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  6. As someone with a mental illness, yes, it can be pretty offensive when I see someone create "crazy psycho murderer #8472" and uses it to justify some pretty shitty, generally story-wrecking behaviour. On the other hand, I do recognize that most people who create such characters are either misinformed by Hollywood or just want to have some fun in a fantasy-land against a generic antagonist (like Russians, Commies, evil corporate America, et cetera) and mean no real harm.

    The general rule of thumb for making mental disorders in my opinion is thus: Don't mention a specific disorder unless you do specific research. Any regular Joe can become a hardened killer through training and/or trauma, or garner a complete disregard for human life without the need for a disorder. You can still portray your character as being a crazed tyrannical murderer without having to say that he's a psychotic crazed tyrannical murderer. On the other hand, if you do your research into, say, Bipolar Disorder, and want to portray that, then by all means do your best so long as it fits into the story. (ex: You wouldn't bring a person in a wheelchair to a battlefield. You wouldn't bring a schizophrenic into a psychiatry ward full of the mentally insane. Etc.)

    Also: Mentally unstable does not equate to mentally insane. For example: I'm unstable, but I have the capacity to understand that, and thus I am still sane. This is also pretty key to understanding how to portray an instability: A person who feels depression understands their sorrow and lethargy is unnatural, and is mentally capable of attempting to circumvent or overcome it (depending on circumstances), which can be used as a story device. A character who is completely and utterly insane isn't someone like the Joker--who is still capable of making rather methodical and complex plans--but is someone who has completely lost any comprehension of the real world and, while dangerous to others, is just as dangerous to themselves. Perhaps moreso to themselves than others.
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  7. This is wonderful! Can I request some resources on

    Multiple Personality Disorder (MPD)


    Post-Traumatic Stress Disorder (PTSD)

    Manic Depression


    Obsessive-Compulsive Disorder (OCD)?

    These are ones I see mistaken a lot; and yes, I agree that misrepresenting disabilities/illnesses can be very offensive; especially if

    • You are using it as a gimmick or quirk to make your character more interesting. People who have these kinds of life-altering conditions don't usually appreciate people trivializing them like this.
    • You only portray the parts of the disability you find interesting or sympathy-generating. Did you know that narcoleptics, in addition to falling asleep round the clock, also tend to have severe seizures? Or that medications for a lot of conditions can give you upset stomach, vomiting, depression, anxiety, trouble sleeping or restrict your diet?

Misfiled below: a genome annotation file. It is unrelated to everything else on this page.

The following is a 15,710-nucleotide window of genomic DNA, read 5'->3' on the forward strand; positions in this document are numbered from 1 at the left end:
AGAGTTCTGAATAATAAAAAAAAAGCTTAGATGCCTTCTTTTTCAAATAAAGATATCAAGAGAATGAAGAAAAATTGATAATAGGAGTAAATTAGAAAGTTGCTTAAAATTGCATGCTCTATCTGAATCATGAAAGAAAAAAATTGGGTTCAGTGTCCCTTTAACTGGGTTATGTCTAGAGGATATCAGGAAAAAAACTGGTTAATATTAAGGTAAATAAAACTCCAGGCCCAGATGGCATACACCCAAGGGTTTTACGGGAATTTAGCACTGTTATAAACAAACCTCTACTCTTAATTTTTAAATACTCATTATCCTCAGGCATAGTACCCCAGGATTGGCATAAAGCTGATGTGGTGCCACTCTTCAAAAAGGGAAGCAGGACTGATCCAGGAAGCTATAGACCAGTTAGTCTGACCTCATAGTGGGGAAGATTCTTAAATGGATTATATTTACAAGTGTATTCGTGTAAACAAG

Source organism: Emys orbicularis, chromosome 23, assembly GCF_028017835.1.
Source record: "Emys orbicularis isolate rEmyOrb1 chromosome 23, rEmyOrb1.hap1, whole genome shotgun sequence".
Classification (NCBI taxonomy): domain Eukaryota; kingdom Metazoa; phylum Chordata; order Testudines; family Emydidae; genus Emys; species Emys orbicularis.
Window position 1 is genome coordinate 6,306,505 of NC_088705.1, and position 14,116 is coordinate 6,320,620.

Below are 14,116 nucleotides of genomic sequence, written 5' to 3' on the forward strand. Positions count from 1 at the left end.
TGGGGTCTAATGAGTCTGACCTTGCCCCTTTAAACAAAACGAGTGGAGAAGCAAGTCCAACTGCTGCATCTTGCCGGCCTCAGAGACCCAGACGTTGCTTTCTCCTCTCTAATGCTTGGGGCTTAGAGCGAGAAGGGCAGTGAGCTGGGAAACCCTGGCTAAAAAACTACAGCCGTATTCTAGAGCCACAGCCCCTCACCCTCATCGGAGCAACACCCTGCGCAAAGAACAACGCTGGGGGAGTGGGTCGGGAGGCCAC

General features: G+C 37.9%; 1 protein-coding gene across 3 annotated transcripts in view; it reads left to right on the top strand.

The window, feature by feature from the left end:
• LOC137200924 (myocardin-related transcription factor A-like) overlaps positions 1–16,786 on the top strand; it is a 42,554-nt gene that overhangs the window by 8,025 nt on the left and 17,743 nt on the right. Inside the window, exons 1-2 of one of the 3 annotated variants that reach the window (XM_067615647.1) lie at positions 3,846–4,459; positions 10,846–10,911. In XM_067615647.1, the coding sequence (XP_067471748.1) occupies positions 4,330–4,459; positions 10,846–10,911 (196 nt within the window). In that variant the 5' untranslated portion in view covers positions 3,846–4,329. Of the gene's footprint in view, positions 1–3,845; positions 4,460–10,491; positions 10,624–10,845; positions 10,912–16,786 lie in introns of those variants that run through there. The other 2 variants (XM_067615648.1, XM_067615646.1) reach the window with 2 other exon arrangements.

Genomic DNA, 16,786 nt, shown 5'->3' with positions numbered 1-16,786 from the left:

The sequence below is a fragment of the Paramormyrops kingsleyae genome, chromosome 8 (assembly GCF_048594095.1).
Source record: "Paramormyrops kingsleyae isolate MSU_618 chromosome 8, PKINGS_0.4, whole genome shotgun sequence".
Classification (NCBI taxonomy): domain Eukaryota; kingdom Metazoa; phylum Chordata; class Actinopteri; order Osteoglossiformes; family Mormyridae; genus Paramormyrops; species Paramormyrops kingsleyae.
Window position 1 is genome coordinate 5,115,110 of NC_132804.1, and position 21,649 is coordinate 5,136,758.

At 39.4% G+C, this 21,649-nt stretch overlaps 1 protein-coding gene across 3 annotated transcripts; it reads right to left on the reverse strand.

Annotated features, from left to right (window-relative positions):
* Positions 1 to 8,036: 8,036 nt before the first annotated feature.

• You use it to create an image that 'people with X condition are scary/dangerous/untrustworthy'. Do I need to explain this one?!
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  8. As said before, just avoid naming specific illnesses when making characters like this. Honestly some of my characters don't fit a specific set of issues that I was able to find, so I think it's usually best to not even name things. It's not needed, since you don't need to label them with things. Let them be what you think they should be, and if people label it a certain way, that's on them.

    @Minibit What do you see wrong with it making them more interesting? Isn't that the point of every trait you give a character, to build them up into a three dimensional character you can act with? I can see if it just is a quirk, but I'm a bit confused by that point...
  9. There's nothing wrong with wanting to write about a character with, for example, MPD because you find the illness interesting and would like to explore it through the character/have an excuse to research it more, etc. My problem is more where people tack the disease on and base their whole character around it the same way they would with a job or a skill.

    Let's see if I can be more specific; with the MPD example, it would be disrespectful/offensive if someone made a character who would be pretty bland if it weren't for their disorder. There's nothing of note about them, nothing that is highlighted in the story (eg; they love being outdoors, they're great at math, they want to be a firefighter someday, they have a rough home life, they're fun to be around...) except their disorder. It might be just me, but I think when a character is designed more as "MPD girl/guy" than as a fleshed out character with multiple quirks and elements to themselves, it makes it look like they're using the disease as some sort of accessory, rather than respecting the fact that a lot of people have their lives completely f*cked up by it, or that there's more to the disorder than getting to write several characters in the same body.